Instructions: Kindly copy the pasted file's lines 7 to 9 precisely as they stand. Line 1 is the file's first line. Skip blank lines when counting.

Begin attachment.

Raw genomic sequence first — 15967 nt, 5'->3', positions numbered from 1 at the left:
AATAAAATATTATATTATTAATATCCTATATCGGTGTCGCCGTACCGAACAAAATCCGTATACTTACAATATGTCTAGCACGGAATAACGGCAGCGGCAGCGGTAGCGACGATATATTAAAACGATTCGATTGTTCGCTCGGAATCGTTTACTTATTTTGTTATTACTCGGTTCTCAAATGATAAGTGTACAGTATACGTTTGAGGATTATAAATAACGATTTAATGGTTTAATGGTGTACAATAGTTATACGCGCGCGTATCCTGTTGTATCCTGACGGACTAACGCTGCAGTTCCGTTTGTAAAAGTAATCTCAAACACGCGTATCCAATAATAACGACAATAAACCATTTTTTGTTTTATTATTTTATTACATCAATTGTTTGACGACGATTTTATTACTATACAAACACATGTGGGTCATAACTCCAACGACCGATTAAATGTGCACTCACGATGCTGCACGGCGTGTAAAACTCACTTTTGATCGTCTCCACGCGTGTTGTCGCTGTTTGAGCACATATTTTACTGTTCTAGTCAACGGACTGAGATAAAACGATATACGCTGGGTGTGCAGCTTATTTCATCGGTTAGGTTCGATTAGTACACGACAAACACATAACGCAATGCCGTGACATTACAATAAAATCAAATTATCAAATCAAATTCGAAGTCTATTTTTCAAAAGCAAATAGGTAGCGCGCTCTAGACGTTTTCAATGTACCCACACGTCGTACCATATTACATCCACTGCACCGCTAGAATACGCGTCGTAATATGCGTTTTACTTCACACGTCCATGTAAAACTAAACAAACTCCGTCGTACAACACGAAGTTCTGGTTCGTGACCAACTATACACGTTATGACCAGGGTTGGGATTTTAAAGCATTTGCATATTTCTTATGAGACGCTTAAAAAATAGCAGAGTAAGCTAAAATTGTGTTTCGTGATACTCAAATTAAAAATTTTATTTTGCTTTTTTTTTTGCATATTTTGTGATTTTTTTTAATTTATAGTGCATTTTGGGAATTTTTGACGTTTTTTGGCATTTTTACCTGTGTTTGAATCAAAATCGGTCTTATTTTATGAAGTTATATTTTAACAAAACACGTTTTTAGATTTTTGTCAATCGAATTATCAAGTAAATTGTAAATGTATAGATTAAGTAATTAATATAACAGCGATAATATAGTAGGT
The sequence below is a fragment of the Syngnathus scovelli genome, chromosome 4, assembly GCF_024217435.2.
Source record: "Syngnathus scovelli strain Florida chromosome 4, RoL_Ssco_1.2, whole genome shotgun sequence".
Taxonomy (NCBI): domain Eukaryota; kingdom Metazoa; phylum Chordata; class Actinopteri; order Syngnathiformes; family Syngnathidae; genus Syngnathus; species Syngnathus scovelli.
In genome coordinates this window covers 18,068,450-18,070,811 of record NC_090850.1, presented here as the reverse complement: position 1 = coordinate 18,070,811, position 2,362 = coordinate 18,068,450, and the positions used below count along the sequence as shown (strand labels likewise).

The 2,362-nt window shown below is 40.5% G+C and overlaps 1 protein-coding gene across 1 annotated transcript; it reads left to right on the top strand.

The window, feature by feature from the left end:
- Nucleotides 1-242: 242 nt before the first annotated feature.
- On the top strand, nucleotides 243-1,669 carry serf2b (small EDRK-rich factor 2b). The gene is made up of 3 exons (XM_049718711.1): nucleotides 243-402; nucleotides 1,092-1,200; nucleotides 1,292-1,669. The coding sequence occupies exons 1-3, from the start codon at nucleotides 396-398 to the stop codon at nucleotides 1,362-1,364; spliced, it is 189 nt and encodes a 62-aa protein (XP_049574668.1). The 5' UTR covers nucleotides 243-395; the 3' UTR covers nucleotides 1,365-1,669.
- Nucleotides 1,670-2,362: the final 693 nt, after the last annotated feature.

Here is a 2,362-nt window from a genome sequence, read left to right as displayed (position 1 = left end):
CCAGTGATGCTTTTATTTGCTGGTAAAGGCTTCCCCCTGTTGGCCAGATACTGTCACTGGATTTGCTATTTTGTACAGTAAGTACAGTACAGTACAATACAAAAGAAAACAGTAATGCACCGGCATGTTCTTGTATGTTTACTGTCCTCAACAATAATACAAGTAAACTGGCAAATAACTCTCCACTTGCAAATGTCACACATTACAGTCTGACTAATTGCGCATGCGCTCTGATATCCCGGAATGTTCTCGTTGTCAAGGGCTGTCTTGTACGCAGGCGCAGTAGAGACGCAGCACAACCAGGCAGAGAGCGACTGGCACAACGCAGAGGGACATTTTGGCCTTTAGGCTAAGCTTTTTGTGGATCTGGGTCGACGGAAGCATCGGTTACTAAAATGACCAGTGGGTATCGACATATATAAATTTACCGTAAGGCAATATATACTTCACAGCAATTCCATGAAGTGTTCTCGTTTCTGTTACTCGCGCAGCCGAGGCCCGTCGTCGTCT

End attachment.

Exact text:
The 2,362-nt window shown below is 40.5% G+C and overlaps 1 protein-coding gene across 1 annotated transcript; it reads left to right on the top strand.

The window, feature by feature from the left end:
- Nucleotides 1-242: 242 nt before the first annotated feature.